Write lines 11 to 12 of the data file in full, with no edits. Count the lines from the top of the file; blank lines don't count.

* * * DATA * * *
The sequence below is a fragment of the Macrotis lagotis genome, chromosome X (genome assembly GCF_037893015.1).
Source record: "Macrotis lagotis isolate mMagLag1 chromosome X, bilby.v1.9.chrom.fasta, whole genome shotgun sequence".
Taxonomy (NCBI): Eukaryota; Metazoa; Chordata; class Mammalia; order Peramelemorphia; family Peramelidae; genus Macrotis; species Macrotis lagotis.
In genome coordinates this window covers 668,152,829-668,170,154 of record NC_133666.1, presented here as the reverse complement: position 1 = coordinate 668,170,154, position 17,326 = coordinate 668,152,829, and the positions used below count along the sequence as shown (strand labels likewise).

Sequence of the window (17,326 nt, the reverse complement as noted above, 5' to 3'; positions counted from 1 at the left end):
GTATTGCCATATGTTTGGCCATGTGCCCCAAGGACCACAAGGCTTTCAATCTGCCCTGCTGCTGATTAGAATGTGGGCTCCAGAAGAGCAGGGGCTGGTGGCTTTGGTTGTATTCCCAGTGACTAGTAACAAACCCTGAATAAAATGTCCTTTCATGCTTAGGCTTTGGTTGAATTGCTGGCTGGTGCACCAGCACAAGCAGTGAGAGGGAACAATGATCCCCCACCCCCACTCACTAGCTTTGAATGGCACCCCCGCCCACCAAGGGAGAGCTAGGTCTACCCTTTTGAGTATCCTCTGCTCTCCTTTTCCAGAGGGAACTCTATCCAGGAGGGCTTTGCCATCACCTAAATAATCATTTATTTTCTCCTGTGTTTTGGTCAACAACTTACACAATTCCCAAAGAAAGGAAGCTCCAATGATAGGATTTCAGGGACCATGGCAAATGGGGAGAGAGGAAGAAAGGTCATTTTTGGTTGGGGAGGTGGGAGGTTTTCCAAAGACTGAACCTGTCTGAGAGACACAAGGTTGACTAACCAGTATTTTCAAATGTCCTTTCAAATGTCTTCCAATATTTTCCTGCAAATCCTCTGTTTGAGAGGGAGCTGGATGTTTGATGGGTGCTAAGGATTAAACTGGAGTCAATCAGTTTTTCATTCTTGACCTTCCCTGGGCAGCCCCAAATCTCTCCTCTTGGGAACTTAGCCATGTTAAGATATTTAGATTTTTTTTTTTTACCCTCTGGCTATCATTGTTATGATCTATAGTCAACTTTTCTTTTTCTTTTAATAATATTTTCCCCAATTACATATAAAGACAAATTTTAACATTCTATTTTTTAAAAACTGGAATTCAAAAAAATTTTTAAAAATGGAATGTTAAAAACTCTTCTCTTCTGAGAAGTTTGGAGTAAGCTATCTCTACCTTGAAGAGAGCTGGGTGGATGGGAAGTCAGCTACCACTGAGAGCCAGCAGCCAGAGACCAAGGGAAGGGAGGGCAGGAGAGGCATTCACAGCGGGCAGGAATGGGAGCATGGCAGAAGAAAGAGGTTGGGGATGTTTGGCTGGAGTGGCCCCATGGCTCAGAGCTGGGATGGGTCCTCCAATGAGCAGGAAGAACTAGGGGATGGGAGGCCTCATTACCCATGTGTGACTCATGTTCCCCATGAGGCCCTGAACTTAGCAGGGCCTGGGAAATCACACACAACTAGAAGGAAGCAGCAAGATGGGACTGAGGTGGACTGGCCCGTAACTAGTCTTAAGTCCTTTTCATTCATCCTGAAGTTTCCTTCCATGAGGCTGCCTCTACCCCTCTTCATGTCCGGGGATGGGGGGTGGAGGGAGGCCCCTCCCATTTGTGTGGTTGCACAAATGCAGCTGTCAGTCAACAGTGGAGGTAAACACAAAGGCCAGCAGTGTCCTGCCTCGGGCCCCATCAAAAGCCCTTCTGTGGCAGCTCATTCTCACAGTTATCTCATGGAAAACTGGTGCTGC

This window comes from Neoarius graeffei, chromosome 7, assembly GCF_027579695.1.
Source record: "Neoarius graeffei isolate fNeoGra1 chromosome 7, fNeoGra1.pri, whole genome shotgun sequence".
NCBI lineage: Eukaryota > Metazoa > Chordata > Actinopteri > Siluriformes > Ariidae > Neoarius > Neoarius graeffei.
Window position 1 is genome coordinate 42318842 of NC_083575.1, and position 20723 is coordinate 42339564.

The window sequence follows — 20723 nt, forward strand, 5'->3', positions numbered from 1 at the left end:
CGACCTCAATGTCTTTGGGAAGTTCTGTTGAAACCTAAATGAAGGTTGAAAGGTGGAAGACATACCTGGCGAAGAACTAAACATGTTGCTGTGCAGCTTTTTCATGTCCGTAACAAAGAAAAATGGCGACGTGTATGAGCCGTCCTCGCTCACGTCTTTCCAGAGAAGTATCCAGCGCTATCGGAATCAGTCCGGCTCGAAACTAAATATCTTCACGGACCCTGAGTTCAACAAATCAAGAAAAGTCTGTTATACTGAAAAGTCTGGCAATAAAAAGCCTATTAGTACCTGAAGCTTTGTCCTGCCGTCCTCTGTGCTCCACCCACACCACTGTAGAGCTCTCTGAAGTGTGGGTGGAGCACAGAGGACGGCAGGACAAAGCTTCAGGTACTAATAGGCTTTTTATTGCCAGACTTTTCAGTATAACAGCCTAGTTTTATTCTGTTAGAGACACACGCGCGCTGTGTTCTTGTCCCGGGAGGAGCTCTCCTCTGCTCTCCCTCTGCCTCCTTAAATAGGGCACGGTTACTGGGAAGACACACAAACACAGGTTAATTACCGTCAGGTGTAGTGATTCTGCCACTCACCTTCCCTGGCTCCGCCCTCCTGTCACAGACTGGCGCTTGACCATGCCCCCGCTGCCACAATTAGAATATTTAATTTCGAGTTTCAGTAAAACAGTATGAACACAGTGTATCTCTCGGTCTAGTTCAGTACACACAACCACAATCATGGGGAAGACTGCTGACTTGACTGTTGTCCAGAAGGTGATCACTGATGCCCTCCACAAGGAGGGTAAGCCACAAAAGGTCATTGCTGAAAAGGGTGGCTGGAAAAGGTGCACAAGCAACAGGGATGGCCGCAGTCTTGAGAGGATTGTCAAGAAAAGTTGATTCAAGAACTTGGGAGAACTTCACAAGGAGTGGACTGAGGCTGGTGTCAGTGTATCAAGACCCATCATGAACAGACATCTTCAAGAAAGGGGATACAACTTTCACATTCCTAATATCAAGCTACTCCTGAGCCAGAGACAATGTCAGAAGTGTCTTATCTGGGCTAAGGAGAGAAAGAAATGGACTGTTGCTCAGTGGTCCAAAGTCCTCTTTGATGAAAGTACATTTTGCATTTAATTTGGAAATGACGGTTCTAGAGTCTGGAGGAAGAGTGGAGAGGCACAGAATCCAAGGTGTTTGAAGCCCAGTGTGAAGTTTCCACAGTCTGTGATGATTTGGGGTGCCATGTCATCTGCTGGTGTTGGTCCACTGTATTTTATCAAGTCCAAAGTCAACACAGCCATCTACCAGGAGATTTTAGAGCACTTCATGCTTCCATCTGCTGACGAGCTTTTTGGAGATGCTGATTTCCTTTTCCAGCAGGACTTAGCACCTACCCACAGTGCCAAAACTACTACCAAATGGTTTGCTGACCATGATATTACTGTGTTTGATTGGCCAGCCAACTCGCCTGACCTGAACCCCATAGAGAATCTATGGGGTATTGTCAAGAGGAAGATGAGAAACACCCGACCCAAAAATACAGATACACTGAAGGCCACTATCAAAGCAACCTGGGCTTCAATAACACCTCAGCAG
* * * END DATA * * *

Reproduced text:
The window sequence follows — 20723 nt, forward strand, 5'->3', positions numbered from 1 at the left end:
CGACCTCAATGTCTTTGGGAAGTTCTGTTGAAACCTAAATGAAGGTTGAAAGGTGGAAGACATACCTGGCGAAGAACTAAACATGTTGCTGTGCAGCTTTTTCATGTCCGTAACAAAGAAAAATGGCGACGTGTATGAGCCGTCCTCGCTCACGTCTTTCCAGAGAAGTATCCAGCGCTATCGGAATCAGTCCGGCTCGAAACTAAATATCTTCACGGACCCTGAGTTCAACAAATCAAGAAAAGTCTGTTATACTGAAAAGTCTGGCAATAAAAAGCCTATTAGTACCTGAAGCTTTGTCCTGCCGTCCTCTGTGCTCCACCCACACCACTGTAGAGCTCTCTGAAGTGTGGGTGGAGCACAGAGGACGGCAGGACAAAGCTTCAGGTACTAATAGGCTTTTTATTGCCAGACTTTTCAGTATAACAGCCTAGTTTTATTCTGTTAGAGACACACGCGCGCTGTGTTCTTGTCCCGGGAGGAGCTCTCCTCTGCTCTCCCTCTGCCTCCTTAAATAGGGCACGGTTACTGGGAAGACACACAAACACAGGTTAATTACCGTCAGGTGTAGTGATTCTGCCACTCACCTTCCCTGGCTCCGCCCTCCTGTCACAGACTGGCGCTTGACCATGCCCCCGCTGCCACAATTAGAATATTTAATTTCGAGTTTCAGTAAAACAGTATGAACACAGTGTATCTCTCGGTCTAGTTCAGTACACACAACCACAATCATGGGGAAGACTGCTGACTTGACTGTTGTCCAGAAGGTGATCACTGATGCCCTCCACAAGGAGGGTAAGCCACAAAAGGTCATTGCTGAAAAGGGTGGCTGGAAAAGGTGCACAAGCAACAGGGATGGCCGCAGTCTTGAGAGGATTGTCAAGAAAAGTTGATTCAAGAACTTGGGAGAACTTCACAAGGAGTGGACTGAGGCTGGTGTCAGTGTATCAAGACCCATCATGAACAGACATCTTCAAGAAAGGGGATACAACTTTCACATTCCTAATATCAAGCTACTCCTGAGCCAGAGACAATGTCAGAAGTGTCTTATCTGGGCTAAGGAGAGAAAGAAATGGACTGTTGCTCAGTGGTCCAAAGTCCTCTTTGATGAAAGTACATTTTGCATTTAATTTGGAAATGACGGTTCTAGAGTCTGGAGGAAGAGTGGAGAGGCACAGAATCCAAGGTGTTTGAAGCCCAGTGTGAAGTTTCCACAGTCTGTGATGATTTGGGGTGCCATGTCATCTGCTGGTGTTGGTCCACTGTATTTTATCAAGTCCAAAGTCAACACAGCCATCTACCAGGAGATTTTAGAGCACTTCATGCTTCCATCTGCTGACGAGCTTTTTGGAGATGCTGATTTCCTTTTCCAGCAGGACTTAGCACCTACCCACAGTGCCAAAACTACTACCAAATGGTTTGCTGACCATGATATTACTGTGTTTGATTGGCCAGCCAACTCGCCTGACCTGAACCCCATAGAGAATCTATGGGGTATTGTCAAGAGGAAGATGAGAAACACCCGACCCAAAAATACAGATACACTGAAGGCCACTATCAAAGCAACCTGGGCTTCAATAACACCTCAGCAG